Boyd, not having a kindly escort to show him around, is propping up a wall, and Boyd, I know you were pretty reluctant on the hand jobs issue but I don't doubt it'd be a way to curry some favor. Just then, however, two men start a conversation with him; one of them is played by Ned Bellamy, who's a Tarantino favorite and has a list of credits a mile long but will always to me be Eddie the fatigues-wearing Jewish single on Seinfeld. The other is Sam Anderson, who has no fewer credits but you're most likely to know as Bernard, Rose's husband, from Lost, or the role with which I will always associate him, Holland Manners from Angel. They make a little small talk before introducing themselves as "Gerald Johns" (Bellamy) and "Lee Paxton" (Anderson), and after they make it clear they already know who Boyd is, they graciously invite him over to join their little conversational group. Boyd seems only too happy to oblige, although if I were him, I'd wonder if this is where the sex starts.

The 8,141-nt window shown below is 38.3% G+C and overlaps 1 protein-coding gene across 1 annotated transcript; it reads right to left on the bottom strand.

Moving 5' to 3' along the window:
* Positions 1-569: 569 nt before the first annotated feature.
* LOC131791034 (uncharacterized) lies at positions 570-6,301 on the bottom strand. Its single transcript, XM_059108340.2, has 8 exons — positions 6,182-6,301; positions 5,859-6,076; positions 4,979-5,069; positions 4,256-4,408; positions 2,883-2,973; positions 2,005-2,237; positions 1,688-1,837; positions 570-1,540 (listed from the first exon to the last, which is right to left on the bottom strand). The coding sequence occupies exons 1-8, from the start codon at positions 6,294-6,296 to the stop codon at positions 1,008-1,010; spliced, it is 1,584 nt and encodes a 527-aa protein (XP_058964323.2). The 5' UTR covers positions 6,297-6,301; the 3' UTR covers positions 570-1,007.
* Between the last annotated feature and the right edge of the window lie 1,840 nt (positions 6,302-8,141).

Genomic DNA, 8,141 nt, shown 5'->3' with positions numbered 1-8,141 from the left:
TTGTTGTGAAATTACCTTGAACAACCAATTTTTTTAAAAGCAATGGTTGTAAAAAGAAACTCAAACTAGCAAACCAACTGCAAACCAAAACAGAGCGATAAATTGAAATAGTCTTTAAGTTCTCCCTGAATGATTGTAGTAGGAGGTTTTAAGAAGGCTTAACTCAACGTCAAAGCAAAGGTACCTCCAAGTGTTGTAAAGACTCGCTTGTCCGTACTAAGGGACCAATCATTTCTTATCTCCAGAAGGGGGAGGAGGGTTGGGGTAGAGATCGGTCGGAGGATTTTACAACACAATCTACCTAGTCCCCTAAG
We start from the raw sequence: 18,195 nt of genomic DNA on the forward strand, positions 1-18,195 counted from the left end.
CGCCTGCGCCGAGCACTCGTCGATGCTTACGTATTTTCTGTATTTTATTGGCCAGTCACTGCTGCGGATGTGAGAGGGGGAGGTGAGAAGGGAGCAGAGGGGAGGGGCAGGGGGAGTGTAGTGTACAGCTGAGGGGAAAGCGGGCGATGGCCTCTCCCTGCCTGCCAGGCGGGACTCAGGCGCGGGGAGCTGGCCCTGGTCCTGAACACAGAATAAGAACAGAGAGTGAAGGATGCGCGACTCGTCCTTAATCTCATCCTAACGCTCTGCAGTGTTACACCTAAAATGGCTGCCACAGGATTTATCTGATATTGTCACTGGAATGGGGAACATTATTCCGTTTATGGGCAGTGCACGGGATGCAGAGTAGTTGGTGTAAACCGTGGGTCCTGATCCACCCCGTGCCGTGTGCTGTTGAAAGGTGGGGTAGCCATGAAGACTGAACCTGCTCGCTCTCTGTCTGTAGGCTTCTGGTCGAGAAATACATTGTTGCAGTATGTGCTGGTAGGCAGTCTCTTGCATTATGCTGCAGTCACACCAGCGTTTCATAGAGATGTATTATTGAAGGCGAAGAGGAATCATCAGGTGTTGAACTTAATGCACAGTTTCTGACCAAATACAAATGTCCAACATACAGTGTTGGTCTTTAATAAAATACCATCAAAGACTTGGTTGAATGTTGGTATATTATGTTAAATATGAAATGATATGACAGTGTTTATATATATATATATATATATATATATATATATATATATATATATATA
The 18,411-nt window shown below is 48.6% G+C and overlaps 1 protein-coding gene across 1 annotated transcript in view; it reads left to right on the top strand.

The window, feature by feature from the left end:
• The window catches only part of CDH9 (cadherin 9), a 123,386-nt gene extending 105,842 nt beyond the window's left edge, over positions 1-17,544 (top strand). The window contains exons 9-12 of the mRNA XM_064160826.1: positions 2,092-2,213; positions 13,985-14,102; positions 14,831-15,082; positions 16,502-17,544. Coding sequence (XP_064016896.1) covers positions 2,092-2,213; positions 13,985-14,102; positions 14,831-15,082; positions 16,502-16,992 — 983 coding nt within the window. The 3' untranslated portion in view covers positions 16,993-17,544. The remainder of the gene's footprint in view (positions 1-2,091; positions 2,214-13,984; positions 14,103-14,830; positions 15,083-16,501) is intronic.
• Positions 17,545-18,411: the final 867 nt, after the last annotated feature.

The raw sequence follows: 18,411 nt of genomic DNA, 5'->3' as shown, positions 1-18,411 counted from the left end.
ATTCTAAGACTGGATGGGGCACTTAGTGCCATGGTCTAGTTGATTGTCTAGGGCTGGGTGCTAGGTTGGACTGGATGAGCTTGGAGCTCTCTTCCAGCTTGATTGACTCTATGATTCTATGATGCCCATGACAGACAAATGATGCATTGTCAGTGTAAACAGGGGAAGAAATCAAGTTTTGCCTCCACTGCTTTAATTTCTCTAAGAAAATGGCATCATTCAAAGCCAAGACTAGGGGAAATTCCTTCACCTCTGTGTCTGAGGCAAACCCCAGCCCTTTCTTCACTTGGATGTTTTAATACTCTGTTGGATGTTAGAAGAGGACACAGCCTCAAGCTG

After we get a quick shot of some guy in a business suit who's as nondescript as he is tipsy, we rejoin Boyd and his new friends, and Anderson tells Boyd that funeral homes have been in his family for five generations, but he only moved back to Harlan in 1980 after his aunt passed away. Boyd replies that there's a family that moved to Slope Creek during JFK's presidency who are still referred to as "the new neighbors," and his new friends laugh appreciatively like spiders listening to a fly do stand-up. Elsewhere, Ava gives her buddy a big smile before letting him know it's not happening by asking him to excuse her, and then back to Johns, who we learn won his very successful car dealership in a poker game. At this point, a bald guy who has been giving this group dark looks stumbles over and brings up the fact that, referring to Boyd, "that lowlander screwed Black Pike Coal in a deal with Mags Bennett," and that reminds me that I really need to rewatch Season Two again, as about the only thing I remember other than Mags Bennett's general awesomeness is that the poison was in the glass. Frank tells them all he's not going to participate before inviting them all to visit Hell at their earliest convenience and when he's gone, Boyd figures that a game is afoot (I already told you how much I love that reference, even if it's not so punny this time) and that he's a player. No one responds, but the side-eye Johns gives Anderson suggests Boyd's on to something.